Humanities (English Language Arts & Social Studies)

ELA and Social Studies are taught by the same teacher and frequently during a long block of instruction. There are regular cross-curricular connections and fluid movement between the two subjects. ELA curriculum includes novel studies, reading groups, and a writer's workshop. Social Studies curriculum includes geography (sixth grade), ancient civilizations (seventh grade), U.S. history (eighth grade).


Classes balance skill building, concept development, modeling and problem solving. Lessons incorporate a variety of structures and activities: stations, math journals, collaborative problem-solving, use of manipulatives, games, simulations and projects. When it makes sense, math instruction is integrated into Learning Expeditions, especially opportunities to engage with authentic data collection and analysis opportunities. Read More...


Curriculum is organized into teacher-created case studies and units. Teachers incorporate labs, simulations, games, writing assignments, projects, and a wide variety of other learning activities into the lessons. There is also a focus on non-fiction reading and writing aligned with the Common Core standards.

 Sixth GradeSeventh GradeEighth Grade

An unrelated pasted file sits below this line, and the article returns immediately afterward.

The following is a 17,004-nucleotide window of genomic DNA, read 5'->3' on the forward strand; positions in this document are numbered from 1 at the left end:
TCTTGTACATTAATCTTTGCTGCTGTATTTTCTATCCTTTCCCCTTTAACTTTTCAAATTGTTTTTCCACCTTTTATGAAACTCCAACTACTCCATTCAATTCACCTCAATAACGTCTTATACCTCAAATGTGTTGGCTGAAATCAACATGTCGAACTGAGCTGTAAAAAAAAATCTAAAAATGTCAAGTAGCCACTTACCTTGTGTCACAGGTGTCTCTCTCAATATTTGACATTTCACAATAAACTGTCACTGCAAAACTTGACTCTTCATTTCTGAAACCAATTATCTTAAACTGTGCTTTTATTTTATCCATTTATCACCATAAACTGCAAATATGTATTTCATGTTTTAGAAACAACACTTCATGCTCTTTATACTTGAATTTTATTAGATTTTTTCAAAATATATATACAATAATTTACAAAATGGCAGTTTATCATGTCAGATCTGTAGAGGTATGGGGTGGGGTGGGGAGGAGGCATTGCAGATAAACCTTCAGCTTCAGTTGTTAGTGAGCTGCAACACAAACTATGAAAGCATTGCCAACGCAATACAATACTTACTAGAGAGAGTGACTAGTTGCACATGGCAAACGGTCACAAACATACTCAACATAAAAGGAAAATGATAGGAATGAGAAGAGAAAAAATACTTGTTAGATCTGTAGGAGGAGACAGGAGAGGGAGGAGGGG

HumanitiesGeographyAncient CivilizationsU.S History
MathematicsPre-Algebra, On Level mathAlgebra 1, Pre-Algebra, On Level mathGeometry, Algebra 1, Foundations of Algebra
ScienceHuman Body, Physics, EvolutionWaves/Fields & Energy, Ecosystems, GeologyClimate Change, Chemistry, Genetics


Lab is a 45 minute intervention block that occurs three times per week. Scholars are placed in Lab based on standardized assessment data, progress toward learning targets in their core courses, and teacher recommendations. Those with demonstrated gaps in reading, writing, math, or who have a social skills requirement in their IEPs work in small group settings using a range of in-person and online intervention strategies. Those scholars who are at or above grade level participate in an Extension Lab where they explore a topic in-depth with a teacher.

In the final three weeks of the school year, Lab transforms into "Odo" where scholars are allowed to select a range of activities led by McAuliffe teachers. Past examples include skateboarding, cooking, creative writing, wiffle ball, and woodworking.  

For any questions about Lab you can contact Christina Morello.